Book Review: THE LIAR’S KNOT by M. A. Carrick

I received a review copy of the book from the publishers in exchange for an honest review. It has not affected my opinions.

Genre: Fantasy
Age Range: Adult
Star Rating: 5 stars
Series: yes - second book of trilogy



Book cover for THE LIAR'S KNOT: title in white on black below someone in a red and gold mask

Trust is the thread that binds us . . . and the rope that hangs us.

In Nadezra, peace is as tenuous as a single thread. The ruthless House Indestor has been destroyed, but darkness still weaves through the city’s filthy back alleys and jewel-bright gardens, seen by those who know where to look.

Derossi Vargo has always known. He has sacrificed more than anyone imagines to carve himself a position of power among the nobility, hiding a will of steel behind a velvet smile. He’ll be damned if he lets anyone threaten what he’s built.

Grey Serrado knows all too well. Bent under the yoke of too many burdens, he fights to protect the city’s most vulnerable. Sooner or later, that fight will demand more than he can give.

And Ren, daughter of no clan, knows best of all. Caught in a knot of lies, torn between her heritage and her aristocratic masquerade, she relies on her gift for reading pattern to survive. And it shows her the web of corruption that traps her city.

But all three have yet to discover just how far that web stretches. And in the end, it will take more than knives to cut themselves free… 

Synopsis taken from Goodreads. Add to your shelves here.


The sequel to THE LIAR’S KNOT offers everything THE MASK OF MIRRORS did, just MORE. The first book had to set up all the characters and the world and the magic, but this one has most of that in place already, so can use that space to take the book (and characters) even further. Oh, and don’t worry, there’s a recap of book 1 at the start of this one, given how complicated a plot each book has!

Ren and the character who is also the Rook have so many different identities to play with. (We found out who the Rook was at the end of the first book, but that’s one spoiler that shouldn’t be on the internet even though this is a book two review!) The reader knows who every identity is, but the characters don’t, so the authors have clearly had a lot of fun pairing all the characters and their identities up, playing with the various ignorances and knowledges.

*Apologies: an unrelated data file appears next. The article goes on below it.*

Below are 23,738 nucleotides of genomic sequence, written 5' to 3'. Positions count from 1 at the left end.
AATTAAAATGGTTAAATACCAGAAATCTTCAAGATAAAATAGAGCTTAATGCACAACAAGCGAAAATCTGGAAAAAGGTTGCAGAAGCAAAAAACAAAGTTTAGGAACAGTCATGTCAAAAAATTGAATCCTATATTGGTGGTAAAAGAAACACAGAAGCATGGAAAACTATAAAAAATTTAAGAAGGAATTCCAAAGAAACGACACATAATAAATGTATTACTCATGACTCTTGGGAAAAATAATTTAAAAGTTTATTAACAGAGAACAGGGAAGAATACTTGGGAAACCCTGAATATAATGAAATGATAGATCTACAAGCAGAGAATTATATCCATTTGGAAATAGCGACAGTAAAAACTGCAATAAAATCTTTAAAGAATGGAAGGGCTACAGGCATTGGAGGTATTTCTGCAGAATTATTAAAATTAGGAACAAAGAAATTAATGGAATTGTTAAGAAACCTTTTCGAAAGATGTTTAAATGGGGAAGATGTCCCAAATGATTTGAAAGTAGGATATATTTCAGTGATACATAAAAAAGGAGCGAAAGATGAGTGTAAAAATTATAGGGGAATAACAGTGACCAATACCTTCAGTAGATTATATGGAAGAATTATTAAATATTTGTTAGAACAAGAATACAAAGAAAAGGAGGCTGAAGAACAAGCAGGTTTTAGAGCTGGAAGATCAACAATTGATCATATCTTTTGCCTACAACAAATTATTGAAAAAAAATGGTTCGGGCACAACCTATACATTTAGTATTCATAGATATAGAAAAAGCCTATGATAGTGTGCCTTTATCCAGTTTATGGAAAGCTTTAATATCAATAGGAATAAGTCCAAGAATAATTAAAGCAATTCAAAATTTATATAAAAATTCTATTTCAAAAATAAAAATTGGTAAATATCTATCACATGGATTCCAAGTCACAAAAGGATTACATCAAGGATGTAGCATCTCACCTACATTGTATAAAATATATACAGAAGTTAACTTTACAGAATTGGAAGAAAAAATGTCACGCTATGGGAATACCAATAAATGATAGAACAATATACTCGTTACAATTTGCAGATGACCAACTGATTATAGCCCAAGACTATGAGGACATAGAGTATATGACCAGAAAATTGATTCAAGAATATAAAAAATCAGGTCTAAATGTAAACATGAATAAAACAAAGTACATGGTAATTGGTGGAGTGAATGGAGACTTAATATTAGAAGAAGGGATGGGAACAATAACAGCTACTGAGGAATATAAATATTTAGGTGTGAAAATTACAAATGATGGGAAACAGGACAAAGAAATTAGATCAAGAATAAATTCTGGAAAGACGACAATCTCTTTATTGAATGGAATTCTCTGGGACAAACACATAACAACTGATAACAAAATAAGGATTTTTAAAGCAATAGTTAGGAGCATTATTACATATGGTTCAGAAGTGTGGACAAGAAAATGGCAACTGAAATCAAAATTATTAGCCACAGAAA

The Ren/Grey dynamic is my favourite of the book because just !!!! *insert squealing* They’re so cute together, but have so many lies and responsibilities and secrets between them to iron out. And when Ren as Arenza walks into his house!? That was when I knew just how much fun they were going to be throughout.

This book introduces a new and much larger threat, a literal cosmic evil to defeat (but not a blue beam in the sky – have no fear. It’s something much more complex and entangled than that!) It’s clearly been set up in the first book, but it wasn’t introduced in that one.

I suspect that’s because the authors weren’t confident they could sell the series initially. These are chonky books and it’s their first collaboration (and under a pen name) so might have ended up being marketed almost like a debut. The two books so far certainly feel like a first book marketed as a “standalone with series potential” (i.e. forms an almost complete and contained story and so wouldn’t be too disappointing if nothing came later, but once reading the second it’s clear a lot of hints were laid) and a book that could not stand alone.

While the in-book main story line is wrapped up in a satisfying way, with answers and progression and some goals achieved, there is a lot more left hanging for the final book. The primary villain (who was revealed in the second half) hasn’t been defeated, for example (unlike Indestor in book 1.)

I should add, this does not impact on the satisfaction provided by either book – I loved them a lot. I just find it interesting to see how the market/publishing uncertainties can affect the way a story is written.

I am now very excited for the third book, which I hope is not too far away.

Read my reviews of other books by M. A. Carrick (Marie Brenan and Alyc Helms):


Rook and Rose (this series):

By Marie Brenan:

The Memoirs of Lady Trent:

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